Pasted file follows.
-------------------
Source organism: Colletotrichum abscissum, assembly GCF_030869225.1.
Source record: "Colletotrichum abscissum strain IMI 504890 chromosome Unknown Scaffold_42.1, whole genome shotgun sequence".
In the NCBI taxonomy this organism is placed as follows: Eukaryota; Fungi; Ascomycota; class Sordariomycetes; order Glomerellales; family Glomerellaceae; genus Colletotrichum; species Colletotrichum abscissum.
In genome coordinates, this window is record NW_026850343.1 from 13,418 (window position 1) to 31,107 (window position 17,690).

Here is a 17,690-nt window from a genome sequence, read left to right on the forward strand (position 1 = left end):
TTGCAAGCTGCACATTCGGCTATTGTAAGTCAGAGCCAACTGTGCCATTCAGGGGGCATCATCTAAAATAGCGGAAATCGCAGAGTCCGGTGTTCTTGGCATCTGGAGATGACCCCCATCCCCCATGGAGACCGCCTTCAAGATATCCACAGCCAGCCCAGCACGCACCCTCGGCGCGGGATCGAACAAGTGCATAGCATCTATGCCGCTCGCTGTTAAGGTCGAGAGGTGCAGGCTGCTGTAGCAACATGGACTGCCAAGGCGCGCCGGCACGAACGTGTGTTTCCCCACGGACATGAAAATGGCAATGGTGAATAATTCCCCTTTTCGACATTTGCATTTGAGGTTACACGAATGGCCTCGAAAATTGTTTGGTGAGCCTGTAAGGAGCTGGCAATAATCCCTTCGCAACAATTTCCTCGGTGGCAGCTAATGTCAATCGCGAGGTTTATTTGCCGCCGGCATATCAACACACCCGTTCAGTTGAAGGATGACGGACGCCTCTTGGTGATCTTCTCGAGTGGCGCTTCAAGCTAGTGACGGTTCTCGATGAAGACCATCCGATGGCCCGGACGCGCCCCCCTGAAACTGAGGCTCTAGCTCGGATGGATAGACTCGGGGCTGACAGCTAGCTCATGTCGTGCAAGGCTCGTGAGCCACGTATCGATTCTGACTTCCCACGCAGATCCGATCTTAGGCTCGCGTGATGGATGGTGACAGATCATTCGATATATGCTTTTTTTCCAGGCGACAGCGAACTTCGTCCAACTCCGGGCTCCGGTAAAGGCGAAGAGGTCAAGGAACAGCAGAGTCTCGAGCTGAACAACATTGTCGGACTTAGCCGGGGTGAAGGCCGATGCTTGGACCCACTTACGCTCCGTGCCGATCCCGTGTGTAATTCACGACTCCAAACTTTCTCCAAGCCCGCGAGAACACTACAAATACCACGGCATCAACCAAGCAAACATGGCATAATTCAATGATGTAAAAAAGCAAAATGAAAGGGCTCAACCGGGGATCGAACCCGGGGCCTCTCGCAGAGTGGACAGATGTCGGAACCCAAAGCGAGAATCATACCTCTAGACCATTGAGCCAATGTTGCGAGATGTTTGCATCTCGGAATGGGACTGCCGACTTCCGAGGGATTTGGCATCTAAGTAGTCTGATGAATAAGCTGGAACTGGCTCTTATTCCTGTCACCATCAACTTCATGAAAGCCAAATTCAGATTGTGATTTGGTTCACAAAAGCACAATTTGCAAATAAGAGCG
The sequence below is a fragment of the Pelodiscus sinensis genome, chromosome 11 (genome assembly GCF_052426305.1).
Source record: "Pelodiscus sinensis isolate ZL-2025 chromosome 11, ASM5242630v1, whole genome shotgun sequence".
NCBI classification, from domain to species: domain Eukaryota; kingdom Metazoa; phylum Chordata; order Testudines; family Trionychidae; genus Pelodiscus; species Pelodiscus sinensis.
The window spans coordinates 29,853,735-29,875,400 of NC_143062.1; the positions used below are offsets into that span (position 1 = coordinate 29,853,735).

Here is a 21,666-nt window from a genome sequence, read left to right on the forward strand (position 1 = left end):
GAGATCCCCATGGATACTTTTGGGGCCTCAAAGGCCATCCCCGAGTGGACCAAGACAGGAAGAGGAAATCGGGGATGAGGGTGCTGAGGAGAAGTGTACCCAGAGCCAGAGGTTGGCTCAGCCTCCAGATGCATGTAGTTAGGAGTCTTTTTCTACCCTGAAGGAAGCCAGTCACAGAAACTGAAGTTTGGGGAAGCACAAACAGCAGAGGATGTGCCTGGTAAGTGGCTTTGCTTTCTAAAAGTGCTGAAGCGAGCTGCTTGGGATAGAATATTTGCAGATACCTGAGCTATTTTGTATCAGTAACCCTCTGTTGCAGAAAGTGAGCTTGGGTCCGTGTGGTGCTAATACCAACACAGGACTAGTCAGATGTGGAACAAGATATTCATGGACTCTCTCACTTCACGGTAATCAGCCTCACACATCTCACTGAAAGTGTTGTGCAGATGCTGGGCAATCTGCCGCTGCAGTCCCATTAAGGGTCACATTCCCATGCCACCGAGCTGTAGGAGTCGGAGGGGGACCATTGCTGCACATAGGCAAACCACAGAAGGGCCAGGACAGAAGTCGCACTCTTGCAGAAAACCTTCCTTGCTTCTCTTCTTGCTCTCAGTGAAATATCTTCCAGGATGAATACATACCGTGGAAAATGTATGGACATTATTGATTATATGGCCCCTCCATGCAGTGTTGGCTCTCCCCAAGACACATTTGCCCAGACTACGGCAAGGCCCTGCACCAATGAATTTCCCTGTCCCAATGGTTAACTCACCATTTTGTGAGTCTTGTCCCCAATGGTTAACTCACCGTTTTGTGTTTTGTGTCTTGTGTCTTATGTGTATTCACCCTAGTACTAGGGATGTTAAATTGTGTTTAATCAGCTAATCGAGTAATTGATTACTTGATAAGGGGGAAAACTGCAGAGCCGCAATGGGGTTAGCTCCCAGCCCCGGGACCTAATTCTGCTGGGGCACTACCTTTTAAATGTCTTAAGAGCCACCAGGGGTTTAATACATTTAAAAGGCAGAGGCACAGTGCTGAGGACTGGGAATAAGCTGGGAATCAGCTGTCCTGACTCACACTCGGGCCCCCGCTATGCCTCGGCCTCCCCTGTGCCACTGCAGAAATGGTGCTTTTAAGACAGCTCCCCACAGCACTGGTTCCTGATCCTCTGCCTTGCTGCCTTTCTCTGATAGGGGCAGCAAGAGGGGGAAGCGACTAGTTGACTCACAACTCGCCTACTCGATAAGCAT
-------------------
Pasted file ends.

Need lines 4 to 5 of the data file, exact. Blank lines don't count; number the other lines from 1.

In genome coordinates, this window is record NW_026850343.1 from 13,418 (window position 1) to 31,107 (window position 17,690).

Here is a 17,690-nt window from a genome sequence, read left to right on the forward strand (position 1 = left end):